Nevada official who sent race-bashing email survives recall effort
For months, the talk of rural Nye County, Nev., has been Shirley Matson's emails. Just before her election in November, the Republican county assessor wrote several emails later obtained by the Pahrump Valley Times.
She referred to Latinos as "locusts" and said pregnant Latinas were carrying "anchor babies" -- and those were her more mundane conclusions.
Once elected, Matson emailed the county sheriff with her fears that "Mexican/Latino, non-English speaking" construction workers were building a nearby jail. That led to a public flogging by her fellow Republicans on the County Commission. It also spurred a recall effort by resident Stephanie Lopez, who runs the Facebook profile Positive Pahrump.
The backlash against Matson was striking, given that Pahrump, the county's largest town, had recently been a hotbed of anti-immigrant furor. In 2006, the town board voted to make English the official language of Pahrump and bar residents from flying a foreign flag without a U.S. flag near it. (The ordinance was later rescinded.)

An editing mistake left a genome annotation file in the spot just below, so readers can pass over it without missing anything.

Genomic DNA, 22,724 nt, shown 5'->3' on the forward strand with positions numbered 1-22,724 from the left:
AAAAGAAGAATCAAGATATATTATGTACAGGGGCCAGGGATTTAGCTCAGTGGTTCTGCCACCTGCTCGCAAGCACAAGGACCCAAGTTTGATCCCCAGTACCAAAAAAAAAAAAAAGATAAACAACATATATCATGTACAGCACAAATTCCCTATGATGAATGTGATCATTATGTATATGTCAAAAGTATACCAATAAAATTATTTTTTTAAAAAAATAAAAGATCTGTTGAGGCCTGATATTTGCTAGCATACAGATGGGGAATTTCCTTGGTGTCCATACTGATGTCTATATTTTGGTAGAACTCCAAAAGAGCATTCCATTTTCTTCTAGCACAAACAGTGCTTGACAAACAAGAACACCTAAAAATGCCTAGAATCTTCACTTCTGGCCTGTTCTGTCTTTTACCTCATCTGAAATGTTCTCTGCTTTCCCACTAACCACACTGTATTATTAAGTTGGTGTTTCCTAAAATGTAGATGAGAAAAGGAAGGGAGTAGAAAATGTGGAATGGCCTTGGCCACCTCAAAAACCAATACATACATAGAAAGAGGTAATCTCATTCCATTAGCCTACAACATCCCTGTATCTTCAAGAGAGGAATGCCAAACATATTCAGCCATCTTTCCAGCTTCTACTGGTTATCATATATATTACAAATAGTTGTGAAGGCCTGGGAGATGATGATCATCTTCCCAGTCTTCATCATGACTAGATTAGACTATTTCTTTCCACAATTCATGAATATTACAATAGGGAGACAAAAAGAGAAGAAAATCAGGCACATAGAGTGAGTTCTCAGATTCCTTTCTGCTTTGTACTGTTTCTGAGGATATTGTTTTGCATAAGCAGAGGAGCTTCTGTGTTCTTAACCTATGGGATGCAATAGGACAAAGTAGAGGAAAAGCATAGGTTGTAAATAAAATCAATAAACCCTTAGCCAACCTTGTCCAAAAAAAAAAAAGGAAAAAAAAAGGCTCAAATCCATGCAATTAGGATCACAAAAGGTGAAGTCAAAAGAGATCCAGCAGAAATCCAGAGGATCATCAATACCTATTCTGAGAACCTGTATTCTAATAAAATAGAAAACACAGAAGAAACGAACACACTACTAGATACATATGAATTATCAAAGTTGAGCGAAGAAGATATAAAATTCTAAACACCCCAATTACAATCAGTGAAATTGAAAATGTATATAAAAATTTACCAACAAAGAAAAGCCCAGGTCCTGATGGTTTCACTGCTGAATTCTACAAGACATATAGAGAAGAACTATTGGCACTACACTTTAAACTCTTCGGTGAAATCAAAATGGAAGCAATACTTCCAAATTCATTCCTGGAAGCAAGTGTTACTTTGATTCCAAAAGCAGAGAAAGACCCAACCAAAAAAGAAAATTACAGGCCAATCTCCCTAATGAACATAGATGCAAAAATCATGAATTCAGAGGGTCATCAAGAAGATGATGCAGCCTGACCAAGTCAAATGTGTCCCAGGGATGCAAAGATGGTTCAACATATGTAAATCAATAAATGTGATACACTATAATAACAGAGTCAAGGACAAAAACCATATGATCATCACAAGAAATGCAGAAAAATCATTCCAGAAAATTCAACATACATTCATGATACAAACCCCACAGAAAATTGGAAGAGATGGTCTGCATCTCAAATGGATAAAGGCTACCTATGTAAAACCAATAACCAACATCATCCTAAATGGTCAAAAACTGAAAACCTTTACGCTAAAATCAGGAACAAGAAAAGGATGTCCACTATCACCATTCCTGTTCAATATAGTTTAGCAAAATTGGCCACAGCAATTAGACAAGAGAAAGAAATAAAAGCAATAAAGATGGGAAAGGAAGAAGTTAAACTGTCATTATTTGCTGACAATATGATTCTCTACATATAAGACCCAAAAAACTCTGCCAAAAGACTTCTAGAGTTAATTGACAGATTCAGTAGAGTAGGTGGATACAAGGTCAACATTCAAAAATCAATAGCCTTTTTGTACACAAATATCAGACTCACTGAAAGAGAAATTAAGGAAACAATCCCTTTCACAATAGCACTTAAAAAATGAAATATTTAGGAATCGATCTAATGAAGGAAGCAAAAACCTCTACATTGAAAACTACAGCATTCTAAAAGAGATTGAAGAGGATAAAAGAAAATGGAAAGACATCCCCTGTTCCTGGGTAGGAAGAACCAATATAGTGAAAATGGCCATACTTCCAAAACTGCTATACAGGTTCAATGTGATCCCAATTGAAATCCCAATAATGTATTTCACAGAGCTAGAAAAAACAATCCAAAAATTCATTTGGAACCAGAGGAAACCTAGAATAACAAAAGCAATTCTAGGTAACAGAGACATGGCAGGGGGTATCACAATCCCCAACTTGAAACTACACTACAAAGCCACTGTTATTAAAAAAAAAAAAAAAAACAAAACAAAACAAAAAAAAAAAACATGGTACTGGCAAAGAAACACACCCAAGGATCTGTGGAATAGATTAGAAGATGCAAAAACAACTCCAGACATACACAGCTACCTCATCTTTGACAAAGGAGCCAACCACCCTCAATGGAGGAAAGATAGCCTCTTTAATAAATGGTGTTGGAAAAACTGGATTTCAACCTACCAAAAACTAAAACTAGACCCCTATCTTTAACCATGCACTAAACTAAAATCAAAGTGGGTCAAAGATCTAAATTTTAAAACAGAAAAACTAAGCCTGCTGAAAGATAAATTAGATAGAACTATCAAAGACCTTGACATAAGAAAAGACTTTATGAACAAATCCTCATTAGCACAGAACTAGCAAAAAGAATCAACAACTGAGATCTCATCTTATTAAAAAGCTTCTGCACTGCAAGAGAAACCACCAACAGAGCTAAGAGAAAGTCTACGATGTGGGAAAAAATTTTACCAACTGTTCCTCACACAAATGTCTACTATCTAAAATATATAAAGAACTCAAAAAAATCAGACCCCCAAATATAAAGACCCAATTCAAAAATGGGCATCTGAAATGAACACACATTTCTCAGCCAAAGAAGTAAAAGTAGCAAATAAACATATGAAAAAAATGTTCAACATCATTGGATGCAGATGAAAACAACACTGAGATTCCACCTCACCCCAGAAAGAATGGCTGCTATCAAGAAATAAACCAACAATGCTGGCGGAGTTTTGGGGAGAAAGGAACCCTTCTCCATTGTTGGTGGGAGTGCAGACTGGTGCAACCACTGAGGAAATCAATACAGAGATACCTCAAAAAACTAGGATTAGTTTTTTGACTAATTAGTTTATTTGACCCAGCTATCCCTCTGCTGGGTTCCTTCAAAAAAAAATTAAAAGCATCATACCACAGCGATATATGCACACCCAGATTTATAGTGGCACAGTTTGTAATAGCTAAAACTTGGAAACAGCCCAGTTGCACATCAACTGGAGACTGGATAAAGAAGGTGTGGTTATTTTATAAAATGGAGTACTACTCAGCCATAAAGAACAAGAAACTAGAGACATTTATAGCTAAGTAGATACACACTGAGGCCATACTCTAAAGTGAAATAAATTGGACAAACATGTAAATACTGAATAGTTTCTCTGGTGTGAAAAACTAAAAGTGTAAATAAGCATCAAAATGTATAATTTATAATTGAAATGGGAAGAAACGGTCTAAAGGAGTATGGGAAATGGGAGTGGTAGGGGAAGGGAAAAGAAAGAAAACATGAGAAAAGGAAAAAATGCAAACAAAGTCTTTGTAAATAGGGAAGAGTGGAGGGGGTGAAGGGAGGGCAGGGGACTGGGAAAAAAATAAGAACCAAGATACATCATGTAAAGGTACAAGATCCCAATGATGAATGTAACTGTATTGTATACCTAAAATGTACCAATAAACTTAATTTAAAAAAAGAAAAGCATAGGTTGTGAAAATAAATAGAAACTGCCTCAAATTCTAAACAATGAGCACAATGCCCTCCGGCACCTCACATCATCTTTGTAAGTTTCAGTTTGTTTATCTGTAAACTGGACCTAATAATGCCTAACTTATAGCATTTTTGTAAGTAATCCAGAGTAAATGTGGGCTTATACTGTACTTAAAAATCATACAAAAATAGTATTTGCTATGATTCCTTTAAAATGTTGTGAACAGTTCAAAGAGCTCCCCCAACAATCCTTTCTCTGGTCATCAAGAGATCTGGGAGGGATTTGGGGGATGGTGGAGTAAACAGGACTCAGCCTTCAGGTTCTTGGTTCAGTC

But Nye County has become home in recent years to more Latinos, who make up 14% of residents, and more transplants from urban areas such as Las Vegas. Nevada as a whole has grown more diverse as well. Despite all this, Lopez couldn't drum up enough signatures for her recall effort.
Her group collected 2,556 voter signatures, she announced this week on Facebook, but needed 3,613. "Right is right and wrong is wrong, so I am proud of the fact that the attention of the community has been brought to her negative comments and behavior," Lopez wrote.
As for Matson, she told the Las Vegas Review-Journal that she'd continue to speak out against illegal immigration.
"I am not anti-Hispanic or anyone else! I am just against anyone illegally in our country committing crimes against the U.S. citizens," she told the paper in an email.
-- Ashley Powers in Las Vegas
Twitter: @ashleypowers http://mobile.twitter.com/ashleypowers
Photo: The Latino population in Nevada, as elsewhere in the U.S., has soared in the last decade. Credit: Jeff Scheid / Las Vegas Review-Journal